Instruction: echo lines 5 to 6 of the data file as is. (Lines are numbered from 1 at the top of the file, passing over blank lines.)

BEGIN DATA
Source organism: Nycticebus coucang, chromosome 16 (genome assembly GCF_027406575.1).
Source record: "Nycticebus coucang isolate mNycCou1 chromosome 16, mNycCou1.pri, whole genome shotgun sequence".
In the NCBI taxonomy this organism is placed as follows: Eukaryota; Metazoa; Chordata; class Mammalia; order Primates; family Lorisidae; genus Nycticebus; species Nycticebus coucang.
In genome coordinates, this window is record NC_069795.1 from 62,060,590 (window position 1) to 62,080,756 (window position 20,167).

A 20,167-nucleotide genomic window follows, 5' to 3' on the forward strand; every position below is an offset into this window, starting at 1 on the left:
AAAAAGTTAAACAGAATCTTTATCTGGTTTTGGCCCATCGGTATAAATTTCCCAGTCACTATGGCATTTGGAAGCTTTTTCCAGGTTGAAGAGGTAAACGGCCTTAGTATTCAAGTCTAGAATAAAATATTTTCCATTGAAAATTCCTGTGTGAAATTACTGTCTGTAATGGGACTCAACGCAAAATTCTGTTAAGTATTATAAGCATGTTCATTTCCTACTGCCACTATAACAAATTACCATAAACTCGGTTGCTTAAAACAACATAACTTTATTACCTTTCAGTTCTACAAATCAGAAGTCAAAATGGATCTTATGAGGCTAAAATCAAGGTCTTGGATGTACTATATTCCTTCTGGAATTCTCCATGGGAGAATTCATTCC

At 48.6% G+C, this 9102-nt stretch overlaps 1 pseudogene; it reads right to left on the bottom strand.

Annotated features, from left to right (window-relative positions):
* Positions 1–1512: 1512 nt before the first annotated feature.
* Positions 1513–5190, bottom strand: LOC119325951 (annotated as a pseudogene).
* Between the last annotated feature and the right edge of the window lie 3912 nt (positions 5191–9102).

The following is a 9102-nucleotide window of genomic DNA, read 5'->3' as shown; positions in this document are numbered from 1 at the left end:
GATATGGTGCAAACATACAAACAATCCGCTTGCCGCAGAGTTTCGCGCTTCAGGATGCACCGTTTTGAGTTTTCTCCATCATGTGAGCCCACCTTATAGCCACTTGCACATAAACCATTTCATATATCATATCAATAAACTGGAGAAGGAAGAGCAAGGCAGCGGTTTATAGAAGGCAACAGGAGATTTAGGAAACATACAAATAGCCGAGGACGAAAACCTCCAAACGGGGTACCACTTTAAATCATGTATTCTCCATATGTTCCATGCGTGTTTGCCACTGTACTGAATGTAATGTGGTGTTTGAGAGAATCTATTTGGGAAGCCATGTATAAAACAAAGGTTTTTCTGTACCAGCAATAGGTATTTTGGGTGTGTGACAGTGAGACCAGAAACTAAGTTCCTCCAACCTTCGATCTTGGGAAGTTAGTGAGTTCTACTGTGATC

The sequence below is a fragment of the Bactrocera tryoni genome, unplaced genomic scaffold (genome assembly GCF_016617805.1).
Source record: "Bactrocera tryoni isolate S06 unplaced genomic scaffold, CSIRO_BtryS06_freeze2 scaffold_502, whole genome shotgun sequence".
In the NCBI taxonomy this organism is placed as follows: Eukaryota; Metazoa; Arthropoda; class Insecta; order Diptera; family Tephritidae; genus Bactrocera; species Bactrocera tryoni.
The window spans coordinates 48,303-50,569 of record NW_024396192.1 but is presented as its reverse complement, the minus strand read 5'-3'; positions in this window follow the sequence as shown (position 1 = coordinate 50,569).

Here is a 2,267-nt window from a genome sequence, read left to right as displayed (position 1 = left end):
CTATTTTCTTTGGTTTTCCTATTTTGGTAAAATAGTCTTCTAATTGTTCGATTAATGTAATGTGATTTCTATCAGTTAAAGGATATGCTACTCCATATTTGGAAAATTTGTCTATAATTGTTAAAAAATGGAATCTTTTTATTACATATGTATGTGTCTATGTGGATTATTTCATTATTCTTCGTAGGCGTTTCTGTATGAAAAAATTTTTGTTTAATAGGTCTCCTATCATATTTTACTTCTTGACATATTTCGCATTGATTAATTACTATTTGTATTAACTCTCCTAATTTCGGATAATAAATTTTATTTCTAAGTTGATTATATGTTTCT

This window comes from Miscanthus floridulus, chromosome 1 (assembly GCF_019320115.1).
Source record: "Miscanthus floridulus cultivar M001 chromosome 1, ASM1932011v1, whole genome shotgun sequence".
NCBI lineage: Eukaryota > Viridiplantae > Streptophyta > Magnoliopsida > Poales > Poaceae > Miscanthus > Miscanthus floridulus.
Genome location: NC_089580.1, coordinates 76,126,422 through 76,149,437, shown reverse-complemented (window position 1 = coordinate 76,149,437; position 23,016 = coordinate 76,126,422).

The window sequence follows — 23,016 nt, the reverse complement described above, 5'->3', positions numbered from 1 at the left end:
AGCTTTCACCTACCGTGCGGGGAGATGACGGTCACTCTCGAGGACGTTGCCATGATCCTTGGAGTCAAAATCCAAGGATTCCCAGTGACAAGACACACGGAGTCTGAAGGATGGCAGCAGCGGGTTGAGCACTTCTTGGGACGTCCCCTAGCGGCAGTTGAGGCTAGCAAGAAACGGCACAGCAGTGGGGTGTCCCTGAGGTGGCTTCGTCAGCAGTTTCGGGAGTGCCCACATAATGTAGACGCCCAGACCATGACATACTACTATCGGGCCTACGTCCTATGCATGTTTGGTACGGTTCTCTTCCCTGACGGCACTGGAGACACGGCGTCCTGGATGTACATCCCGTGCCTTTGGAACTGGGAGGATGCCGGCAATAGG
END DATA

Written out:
A 20,167-nucleotide genomic window follows, 5' to 3' on the forward strand; every position below is an offset into this window, starting at 1 on the left:
AAAAAGTTAAACAGAATCTTTATCTGGTTTTGGCCCATCGGTATAAATTTCCCAGTCACTATGGCATTTGGAAGCTTTTTCCAGGTTGAAGAGGTAAACGGCCTTAGTATTCAAGTCTAGAATAAAATATTTTCCATTGAAAATTCCTGTGTGAAATTACTGTCTGTAATGGGACTCAACGCAAAATTCTGTTAAGTATTATAAGCATGTTCATTTCCTACTGCCACTATAACAAATTACCATAAACTCGGTTGCTTAAAACAACATAACTTTATTACCTTTCAGTTCTACAAATCAGAAGTCAAAATGGATCTTATGAGGCTAAAATCAAGGTCTTGGATGTACTATATTCCTTCTGGAATTCTCCATGGGAGAATTCATTCC